In terms of Changez's identity, what internal conflict has Jim noticed in Changez?

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Ashley Kannan eNotes educator| Certified Educator

Jim recognizes that Changez feels like someone who is relegated to the margins of social interaction.  He notices this tension within Changez, offering himself to help alleviate such pain to him:

I know that it’s like to be an outsider. If you ever want to talk, give me a shout.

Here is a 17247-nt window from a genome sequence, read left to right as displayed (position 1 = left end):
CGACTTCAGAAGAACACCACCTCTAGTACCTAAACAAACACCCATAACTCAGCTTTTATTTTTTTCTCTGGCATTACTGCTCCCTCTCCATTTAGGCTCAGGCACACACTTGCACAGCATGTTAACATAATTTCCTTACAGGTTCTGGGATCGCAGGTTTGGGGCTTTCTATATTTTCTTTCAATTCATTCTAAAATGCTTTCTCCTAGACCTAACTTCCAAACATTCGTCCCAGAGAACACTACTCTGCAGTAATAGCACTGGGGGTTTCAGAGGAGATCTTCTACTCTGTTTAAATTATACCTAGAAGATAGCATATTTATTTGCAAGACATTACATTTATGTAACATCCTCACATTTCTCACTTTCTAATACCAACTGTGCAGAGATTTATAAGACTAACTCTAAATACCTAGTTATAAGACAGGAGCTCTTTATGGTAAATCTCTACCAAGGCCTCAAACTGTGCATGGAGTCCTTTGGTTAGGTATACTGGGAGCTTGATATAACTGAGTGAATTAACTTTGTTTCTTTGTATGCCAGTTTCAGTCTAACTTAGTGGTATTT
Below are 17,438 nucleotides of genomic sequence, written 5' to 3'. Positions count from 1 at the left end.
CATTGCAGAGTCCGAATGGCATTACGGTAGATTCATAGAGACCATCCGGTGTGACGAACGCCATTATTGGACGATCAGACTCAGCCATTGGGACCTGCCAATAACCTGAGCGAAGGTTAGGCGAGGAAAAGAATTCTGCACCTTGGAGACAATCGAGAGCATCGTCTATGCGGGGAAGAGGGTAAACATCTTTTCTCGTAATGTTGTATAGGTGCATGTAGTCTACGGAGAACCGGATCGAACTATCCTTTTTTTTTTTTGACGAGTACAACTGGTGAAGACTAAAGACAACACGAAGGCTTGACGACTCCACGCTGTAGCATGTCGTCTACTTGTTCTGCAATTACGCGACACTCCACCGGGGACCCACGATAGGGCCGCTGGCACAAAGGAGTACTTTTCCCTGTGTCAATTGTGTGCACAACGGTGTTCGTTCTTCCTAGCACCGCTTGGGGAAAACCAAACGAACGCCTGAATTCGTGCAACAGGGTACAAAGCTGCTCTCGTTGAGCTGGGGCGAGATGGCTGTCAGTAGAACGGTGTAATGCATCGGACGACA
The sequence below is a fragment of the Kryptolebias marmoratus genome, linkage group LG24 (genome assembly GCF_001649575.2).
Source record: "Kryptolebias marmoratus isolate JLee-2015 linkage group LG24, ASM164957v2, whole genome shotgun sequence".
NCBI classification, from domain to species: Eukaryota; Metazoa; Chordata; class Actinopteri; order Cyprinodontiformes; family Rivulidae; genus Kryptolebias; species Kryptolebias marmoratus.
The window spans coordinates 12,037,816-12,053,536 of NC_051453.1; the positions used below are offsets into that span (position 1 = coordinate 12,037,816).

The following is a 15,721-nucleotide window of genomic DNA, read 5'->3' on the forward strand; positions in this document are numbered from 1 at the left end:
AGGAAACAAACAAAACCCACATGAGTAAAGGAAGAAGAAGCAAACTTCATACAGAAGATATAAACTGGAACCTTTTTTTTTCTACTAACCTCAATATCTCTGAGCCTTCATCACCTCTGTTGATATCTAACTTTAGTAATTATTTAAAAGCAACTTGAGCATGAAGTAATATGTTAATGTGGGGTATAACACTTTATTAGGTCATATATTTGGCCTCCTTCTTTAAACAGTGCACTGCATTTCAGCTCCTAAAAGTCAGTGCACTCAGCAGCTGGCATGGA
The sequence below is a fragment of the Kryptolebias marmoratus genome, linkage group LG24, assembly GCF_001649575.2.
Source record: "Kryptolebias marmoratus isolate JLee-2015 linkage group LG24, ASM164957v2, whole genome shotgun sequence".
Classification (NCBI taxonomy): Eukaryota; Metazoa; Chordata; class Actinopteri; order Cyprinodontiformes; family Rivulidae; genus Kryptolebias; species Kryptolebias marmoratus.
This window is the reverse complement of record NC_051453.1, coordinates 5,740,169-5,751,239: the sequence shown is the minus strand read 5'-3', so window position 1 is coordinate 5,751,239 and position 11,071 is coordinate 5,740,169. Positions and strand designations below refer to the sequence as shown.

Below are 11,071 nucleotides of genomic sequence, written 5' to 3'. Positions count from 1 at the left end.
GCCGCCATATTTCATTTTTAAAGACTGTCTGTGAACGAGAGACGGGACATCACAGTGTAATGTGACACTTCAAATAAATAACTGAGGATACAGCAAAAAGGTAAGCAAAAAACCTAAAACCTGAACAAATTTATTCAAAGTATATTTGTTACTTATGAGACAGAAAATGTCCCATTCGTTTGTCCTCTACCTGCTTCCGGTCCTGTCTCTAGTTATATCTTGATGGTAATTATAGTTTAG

Jim has identified that Changez's identity is beginning to change because his outsider status is no longer a source of strength, something that can be assimilated over in order to forge cohesiveness.  Rather, Jim understands clearly that Changez is divided inside and that he is living a fragmented state of consciousness where he is constantly reminded of being "an outsider" and whether or not he wishes to actually be inside, in the first place.  Changez's narration indicates that he rejects the idea that this change is caused by the American war in Afghanistan.  It is interesting to note that Changez does not illuminate much more about how Jim has noticed this internal conflict or whether or not Jim offered more of his assistance in this internal conflict.  To do so would indicate that Changez's narrative about a blustering America that fails too account for other people would be disproven by Jim's empathy.  Changez's portrait of America is a nation that does not care for or pay attention to the other nuances of nations and culture.  Jim does not fit this conception because of his recognition that there is something causing pain and discomfort to Changez.  Since the entire narrative is from Changz's eyes, we have little else to go on, but we know that Jim recognizes that something is wrong with Changez and is willing to help him through it, something that would challenge Changez's view of American identity as one American notices his own.